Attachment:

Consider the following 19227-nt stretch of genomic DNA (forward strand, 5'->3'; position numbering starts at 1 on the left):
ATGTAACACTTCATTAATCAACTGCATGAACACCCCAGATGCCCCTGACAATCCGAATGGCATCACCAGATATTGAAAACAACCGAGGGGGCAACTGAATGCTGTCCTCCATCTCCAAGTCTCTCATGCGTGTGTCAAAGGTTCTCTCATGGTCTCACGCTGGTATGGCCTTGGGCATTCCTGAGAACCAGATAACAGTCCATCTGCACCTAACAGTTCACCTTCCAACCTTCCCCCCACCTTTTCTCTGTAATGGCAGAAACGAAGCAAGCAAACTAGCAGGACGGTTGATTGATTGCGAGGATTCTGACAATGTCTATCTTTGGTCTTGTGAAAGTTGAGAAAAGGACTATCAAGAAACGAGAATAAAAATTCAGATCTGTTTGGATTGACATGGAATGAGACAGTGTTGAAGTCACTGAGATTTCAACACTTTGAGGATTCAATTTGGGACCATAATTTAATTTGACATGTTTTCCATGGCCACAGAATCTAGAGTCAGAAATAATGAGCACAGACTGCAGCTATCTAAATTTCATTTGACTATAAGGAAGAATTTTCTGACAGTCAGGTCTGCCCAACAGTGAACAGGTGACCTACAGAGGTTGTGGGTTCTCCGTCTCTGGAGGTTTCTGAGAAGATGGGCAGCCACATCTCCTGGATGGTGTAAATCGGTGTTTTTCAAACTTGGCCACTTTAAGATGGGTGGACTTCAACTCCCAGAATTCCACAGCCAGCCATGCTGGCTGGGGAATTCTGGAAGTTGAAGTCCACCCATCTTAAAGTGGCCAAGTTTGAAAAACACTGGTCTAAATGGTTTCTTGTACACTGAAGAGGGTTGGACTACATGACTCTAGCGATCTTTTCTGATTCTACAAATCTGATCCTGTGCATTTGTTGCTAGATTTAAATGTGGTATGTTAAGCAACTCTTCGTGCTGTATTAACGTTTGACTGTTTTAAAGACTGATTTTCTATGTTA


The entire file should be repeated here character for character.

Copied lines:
Consider the following 19227-nt stretch of genomic DNA (forward strand, 5'->3'; position numbering starts at 1 on the left):
ATGTAACACTTCATTAATCAACTGCATGAACACCCCAGATGCCCCTGACAATCCGAATGGCATCACCAGATATTGAAAACAACCGAGGGGGCAACTGAATGCTGTCCTCCATCTCCAAGTCTCTCATGCGTGTGTCAAAGGTTCTCTCATGGTCTCACGCTGGTATGGCCTTGGGCATTCCTGAGAACCAGATAACAGTCCATCTGCACCTAACAGTTCACCTTCCAACCTTCCCCCCACCTTTTCTCTGTAATGGCAGAAACGAAGCAAGCAAACTAGCAGGACGGTTGATTGATTGCGAGGATTCTGACAATGTCTATCTTTGGTCTTGTGAAAGTTGAGAAAAGGACTATCAAGAAACGAGAATAAAAATTCAGATCTGTTTGGATTGACATGGAATGAGACAGTGTTGAAGTCACTGAGATTTCAACACTTTGAGGATTCAATTTGGGACCATAATTTAATTTGACATGTTTTCCATGGCCACAGAATCTAGAGTCAGAAATAATGAGCACAGACTGCAGCTATCTAAATTTCATTTGACTATAAGGAAGAATTTTCTGACAGTCAGGTCTGCCCAACAGTGAACAGGTGACCTACAGAGGTTGTGGGTTCTCCGTCTCTGGAGGTTTCTGAGAAGATGGGCAGCCACATCTCCTGGATGGTGTAAATCGGTGTTTTTCAAACTTGGCCACTTTAAGATGGGTGGACTTCAACTCCCAGAATTCCACAGCCAGCCATGCTGGCTGGGGAATTCTGGAAGTTGAAGTCCACCCATCTTAAAGTGGCCAAGTTTGAAAAACACTGGTCTAAATGGTTTCTTGTACACTGAAGAGGGTTGGACTACATGACTCTAGCGATCTTTTCTGATTCTACAAATCTGATCCTGTGCATTTGTTGCTAGATTTAAATGTGGTATGTTAAGCAACTCTTCGTGCTGTATTAACGTTTGACTGTTTTAAAGACTGATTTTCTATGTTA